Roger: I think the towel has been wrung dry.

Rodney: Danny Barbour, the original ‘curator’ of the Bonzos, spent years on EMI’s case and did eventually trawl their vaults.  I think he got most of the alternative takes and unreleased material.

Aside from the “Brain Opera”, it’s been written that Keynsham was a thinly-disguised concept album. What are your thoughts? An attempt at your very own ‘Tommy’ or ‘S.F. Sorrow’, perhaps?

Rodney: Did anyone ever think ‘Keynsham’ was anything else?  We had to have one, they were all the rage, dontcha know?

Your comments on ‘The Bride Stripped Bare By “Bachelors”’.  An homage to Marcel Duchamp or a knock on the popular Irish show band who were quite popular in the mid-60s with girl’s name songs like “Charmaine”, “Diane”, and “Ramona”?

Roger: [Correcting me] 'The Bride Stripped Bare by THE Bachelors' [Although my copy of the album omits the article (“The”) from the song title. –JP] Both. Just having fun with our favourite Dadaist.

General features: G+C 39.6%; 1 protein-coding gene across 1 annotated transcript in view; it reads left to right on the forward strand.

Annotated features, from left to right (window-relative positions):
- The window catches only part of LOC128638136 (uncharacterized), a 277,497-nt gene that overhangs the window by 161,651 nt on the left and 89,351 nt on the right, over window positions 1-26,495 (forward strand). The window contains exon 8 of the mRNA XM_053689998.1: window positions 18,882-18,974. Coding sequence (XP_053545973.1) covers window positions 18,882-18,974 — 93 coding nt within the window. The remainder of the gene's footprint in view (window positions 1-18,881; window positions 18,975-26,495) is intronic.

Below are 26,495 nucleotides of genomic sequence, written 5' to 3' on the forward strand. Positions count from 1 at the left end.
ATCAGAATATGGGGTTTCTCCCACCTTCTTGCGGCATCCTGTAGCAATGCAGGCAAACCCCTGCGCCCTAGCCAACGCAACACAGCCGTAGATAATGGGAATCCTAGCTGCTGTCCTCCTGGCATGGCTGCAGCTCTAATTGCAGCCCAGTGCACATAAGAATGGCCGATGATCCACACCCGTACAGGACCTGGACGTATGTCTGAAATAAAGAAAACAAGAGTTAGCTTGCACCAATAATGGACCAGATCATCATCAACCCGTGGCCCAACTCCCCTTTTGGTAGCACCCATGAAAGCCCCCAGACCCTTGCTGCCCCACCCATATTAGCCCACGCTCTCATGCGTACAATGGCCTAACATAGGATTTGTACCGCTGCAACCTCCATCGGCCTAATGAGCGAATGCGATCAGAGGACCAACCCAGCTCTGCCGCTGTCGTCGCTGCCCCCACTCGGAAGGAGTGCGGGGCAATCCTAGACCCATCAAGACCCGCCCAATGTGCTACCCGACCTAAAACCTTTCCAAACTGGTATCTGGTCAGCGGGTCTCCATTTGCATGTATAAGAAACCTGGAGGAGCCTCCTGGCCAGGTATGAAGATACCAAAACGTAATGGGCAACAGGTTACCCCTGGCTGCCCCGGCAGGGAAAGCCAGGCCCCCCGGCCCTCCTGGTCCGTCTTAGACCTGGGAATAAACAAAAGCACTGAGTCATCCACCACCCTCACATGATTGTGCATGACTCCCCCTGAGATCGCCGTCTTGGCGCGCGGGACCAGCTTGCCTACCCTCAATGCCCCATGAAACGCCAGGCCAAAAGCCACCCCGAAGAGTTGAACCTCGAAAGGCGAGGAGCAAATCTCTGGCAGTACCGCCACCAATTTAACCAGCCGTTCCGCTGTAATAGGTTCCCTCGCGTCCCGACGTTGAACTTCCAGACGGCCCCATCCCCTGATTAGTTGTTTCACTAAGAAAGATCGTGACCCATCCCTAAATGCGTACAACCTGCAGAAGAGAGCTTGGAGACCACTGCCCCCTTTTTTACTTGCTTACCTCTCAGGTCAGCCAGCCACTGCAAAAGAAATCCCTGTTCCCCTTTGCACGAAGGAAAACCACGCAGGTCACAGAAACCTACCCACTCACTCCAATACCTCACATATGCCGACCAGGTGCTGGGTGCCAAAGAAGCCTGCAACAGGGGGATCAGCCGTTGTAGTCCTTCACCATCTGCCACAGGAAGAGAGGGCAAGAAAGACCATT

Rodney: A protest song, protesting at the mounting physical and emotional cost of being a Bonzos on the road.  The title? A recognition of Duchamp’s work and an opportunity to puncture pretensions of self-importance and sentimentalization in pop culture.

You had more than your share of run-ins with the BBC standards police banning songs outright or forcing changes. Being the clever chaps that you are, I’m sure you managed to sneak some secrets past them. Can you divulge any that come to mind?